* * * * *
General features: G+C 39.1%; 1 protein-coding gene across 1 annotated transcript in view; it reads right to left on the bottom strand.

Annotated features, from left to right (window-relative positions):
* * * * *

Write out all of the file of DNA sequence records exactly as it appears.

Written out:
General features: G+C 39.1%; 1 protein-coding gene across 1 annotated transcript in view; it reads right to left on the bottom strand.

Annotated features, from left to right (window-relative positions):